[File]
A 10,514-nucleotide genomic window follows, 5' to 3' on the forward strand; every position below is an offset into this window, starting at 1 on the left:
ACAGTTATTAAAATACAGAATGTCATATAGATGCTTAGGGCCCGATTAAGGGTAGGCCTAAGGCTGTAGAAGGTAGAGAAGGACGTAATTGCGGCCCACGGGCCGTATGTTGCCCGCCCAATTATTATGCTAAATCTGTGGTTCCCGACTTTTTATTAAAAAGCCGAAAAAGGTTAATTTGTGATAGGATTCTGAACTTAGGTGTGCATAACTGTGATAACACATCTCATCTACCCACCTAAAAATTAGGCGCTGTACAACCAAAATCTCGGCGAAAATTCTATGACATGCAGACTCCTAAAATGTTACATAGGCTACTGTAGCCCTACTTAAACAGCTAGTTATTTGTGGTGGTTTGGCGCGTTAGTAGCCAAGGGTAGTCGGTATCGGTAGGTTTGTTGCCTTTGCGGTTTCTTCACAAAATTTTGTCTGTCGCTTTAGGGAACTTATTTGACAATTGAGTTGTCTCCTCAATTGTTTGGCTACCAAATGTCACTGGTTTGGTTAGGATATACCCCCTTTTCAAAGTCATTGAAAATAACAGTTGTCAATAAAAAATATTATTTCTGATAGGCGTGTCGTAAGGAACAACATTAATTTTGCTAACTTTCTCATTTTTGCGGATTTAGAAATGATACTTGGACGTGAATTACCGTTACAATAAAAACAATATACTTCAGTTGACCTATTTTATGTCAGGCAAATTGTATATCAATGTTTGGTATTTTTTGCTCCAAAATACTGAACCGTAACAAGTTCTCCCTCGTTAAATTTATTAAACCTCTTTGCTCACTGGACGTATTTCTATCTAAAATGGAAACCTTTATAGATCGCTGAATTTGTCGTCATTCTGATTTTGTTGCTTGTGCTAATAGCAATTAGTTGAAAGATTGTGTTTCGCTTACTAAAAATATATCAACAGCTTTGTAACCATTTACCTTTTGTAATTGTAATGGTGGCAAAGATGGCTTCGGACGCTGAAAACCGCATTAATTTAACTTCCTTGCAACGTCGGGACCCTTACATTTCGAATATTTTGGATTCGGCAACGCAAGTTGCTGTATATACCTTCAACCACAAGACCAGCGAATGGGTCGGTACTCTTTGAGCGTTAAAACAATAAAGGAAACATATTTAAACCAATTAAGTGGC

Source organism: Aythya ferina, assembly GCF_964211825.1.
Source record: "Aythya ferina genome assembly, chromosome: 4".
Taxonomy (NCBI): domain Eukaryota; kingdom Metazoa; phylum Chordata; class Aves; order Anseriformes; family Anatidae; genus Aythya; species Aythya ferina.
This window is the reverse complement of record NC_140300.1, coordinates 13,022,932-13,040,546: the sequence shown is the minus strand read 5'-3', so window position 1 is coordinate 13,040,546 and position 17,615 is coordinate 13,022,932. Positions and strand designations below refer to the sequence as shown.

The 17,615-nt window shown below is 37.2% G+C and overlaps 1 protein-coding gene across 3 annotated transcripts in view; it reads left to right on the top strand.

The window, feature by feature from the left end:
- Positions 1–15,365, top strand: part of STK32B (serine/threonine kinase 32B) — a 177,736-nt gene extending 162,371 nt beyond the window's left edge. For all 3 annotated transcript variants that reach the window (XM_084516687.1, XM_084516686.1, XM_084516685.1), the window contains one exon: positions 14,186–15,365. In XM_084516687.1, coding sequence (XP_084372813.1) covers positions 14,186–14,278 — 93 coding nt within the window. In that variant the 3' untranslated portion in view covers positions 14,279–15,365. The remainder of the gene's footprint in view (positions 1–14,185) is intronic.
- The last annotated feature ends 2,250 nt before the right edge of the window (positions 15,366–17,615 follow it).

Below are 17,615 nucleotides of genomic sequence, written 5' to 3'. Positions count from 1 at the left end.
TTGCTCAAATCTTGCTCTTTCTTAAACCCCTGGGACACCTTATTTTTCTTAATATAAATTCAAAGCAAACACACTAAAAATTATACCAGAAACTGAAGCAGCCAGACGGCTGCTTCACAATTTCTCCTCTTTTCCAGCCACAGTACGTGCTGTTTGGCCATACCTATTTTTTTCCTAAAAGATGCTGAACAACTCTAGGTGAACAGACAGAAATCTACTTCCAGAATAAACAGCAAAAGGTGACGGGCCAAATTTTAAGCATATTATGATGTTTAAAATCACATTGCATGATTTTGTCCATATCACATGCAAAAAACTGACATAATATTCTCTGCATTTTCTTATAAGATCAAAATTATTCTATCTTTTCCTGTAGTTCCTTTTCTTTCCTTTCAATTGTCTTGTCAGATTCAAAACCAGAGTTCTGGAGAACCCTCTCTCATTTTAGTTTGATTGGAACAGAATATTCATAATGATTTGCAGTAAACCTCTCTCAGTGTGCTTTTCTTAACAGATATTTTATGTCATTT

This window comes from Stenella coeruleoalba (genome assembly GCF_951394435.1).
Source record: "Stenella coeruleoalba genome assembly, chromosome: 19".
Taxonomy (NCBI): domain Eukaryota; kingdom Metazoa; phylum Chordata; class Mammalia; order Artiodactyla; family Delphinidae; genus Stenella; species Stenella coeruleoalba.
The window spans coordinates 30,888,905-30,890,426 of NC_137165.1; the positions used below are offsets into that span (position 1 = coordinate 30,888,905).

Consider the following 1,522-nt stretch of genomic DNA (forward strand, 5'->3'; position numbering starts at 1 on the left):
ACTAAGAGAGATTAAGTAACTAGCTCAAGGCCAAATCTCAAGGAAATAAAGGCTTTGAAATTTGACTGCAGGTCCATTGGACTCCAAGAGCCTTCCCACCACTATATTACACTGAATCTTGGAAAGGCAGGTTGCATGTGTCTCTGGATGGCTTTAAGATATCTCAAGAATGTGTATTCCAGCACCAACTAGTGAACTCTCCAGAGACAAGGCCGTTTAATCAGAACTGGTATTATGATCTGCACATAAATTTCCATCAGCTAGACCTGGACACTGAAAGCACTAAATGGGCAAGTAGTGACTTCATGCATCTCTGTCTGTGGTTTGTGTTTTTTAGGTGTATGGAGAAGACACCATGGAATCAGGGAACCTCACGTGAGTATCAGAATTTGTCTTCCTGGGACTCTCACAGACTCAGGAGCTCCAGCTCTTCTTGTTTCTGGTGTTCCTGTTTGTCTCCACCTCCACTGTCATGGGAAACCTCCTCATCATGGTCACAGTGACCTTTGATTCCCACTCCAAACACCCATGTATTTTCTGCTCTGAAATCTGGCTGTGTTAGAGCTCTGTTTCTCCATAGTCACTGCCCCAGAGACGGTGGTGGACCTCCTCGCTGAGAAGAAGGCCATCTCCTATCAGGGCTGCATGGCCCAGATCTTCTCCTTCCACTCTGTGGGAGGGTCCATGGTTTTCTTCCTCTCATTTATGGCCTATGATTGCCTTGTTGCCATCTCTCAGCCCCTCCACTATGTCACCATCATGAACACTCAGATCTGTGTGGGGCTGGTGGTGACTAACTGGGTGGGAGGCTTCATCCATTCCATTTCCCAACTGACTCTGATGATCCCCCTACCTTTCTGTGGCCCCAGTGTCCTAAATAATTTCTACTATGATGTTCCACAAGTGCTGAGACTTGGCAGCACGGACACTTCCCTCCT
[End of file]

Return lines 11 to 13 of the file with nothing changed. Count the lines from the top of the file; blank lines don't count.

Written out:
Below are 17,615 nucleotides of genomic sequence, written 5' to 3'. Positions count from 1 at the left end.
TTGCTCAAATCTTGCTCTTTCTTAAACCCCTGGGACACCTTATTTTTCTTAATATAAATTCAAAGCAAACACACTAAAAATTATACCAGAAACTGAAGCAGCCAGACGGCTGCTTCACAATTTCTCCTCTTTTCCAGCCACAGTACGTGCTGTTTGGCCATACCTATTTTTTTCCTAAAAGATGCTGAACAACTCTAGGTGAACAGACAGAAATCTACTTCCAGAATAAACAGCAAAAGGTGACGGGCCAAATTTTAAGCATATTATGATGTTTAAAATCACATTGCATGATTTTGTCCATATCACATGCAAAAAACTGACATAATATTCTCTGCATTTTCTTATAAGATCAAAATTATTCTATCTTTTCCTGTAGTTCCTTTTCTTTCCTTTCAATTGTCTTGTCAGATTCAAAACCAGAGTTCTGGAGAACCCTCTCTCATTTTAGTTTGATTGGAACAGAATATTCATAATGATTTGCAGTAAACCTCTCTCAGTGTGCTTTTCTTAACAGATATTTTATGTCATTT

This window comes from Stenella coeruleoalba (genome assembly GCF_951394435.1).